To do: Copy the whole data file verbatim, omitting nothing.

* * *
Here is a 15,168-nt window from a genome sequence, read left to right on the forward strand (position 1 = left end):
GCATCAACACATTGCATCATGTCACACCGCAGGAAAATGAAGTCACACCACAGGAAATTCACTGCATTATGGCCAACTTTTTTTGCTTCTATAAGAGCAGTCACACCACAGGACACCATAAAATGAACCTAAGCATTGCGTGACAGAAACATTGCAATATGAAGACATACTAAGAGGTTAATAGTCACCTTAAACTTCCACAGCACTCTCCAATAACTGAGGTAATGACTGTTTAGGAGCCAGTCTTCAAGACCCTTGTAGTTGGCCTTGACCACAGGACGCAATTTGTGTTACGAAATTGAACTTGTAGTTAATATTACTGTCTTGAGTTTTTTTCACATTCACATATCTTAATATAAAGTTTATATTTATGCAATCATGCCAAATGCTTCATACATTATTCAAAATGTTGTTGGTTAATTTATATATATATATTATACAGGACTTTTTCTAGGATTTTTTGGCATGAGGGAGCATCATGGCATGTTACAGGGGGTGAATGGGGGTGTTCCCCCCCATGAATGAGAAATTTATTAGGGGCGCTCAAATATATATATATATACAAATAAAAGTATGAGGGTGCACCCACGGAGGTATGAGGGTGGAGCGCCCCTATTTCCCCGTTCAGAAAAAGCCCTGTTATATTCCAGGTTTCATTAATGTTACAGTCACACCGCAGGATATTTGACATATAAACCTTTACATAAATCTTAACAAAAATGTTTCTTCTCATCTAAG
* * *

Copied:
Here is a 15,168-nt window from a genome sequence, read left to right on the forward strand (position 1 = left end):
GCATCAACACATTGCATCATGTCACACCGCAGGAAAATGAAGTCACACCACAGGAAATTCACTGCATTATGGCCAACTTTTTTTGCTTCTATAAGAGCAGTCACACCACAGGACACCATAAAATGAACCTAAGCATTGCGTGACAGAAACATTGCAATATGAAGACATACTAAGAGGTTAATAGTCACCTTAAACTTCCACAGCACTCTCCAATAACTGAGGTAATGACTGTTTAGGAGCCAGTCTTCAAGACCCTTGTAGTTGGCCTTGACCACAGGACGCAATTTGTGTTACGAAATTGAACTTGTAGTTAATATTACTGTCTTGAGTTTTTTTCACATTCACATATCTTAATATAAAGTTTATATTTATGCAATCATGCCAAATGCTTCATACATTATTCAAAATGTTGTTGGTTAATTTATATATATATATTATACAGGACTTTTTCTAGGATTTTTTGGCATGAGGGAGCATCATGGCATGTTACAGGGGGTGAATGGGGGTGTTCCCCCCCATGAATGAGAAATTTATTAGGGGCGCTCAAATATATATATATATACAAATAAAAGTATGAGGGTGCACCCACGGAGGTATGAGGGTGGAGCGCCCCTATTTCCCCGTTCAGAAAAAGCCCTGTTATATTCCAGGTTTCATTAATGTTACAGTCACACCGCAGGATATTTGACATATAAACCTTTACATAAATCTTAACAAAAATGTTTCTTCTCATCTAAG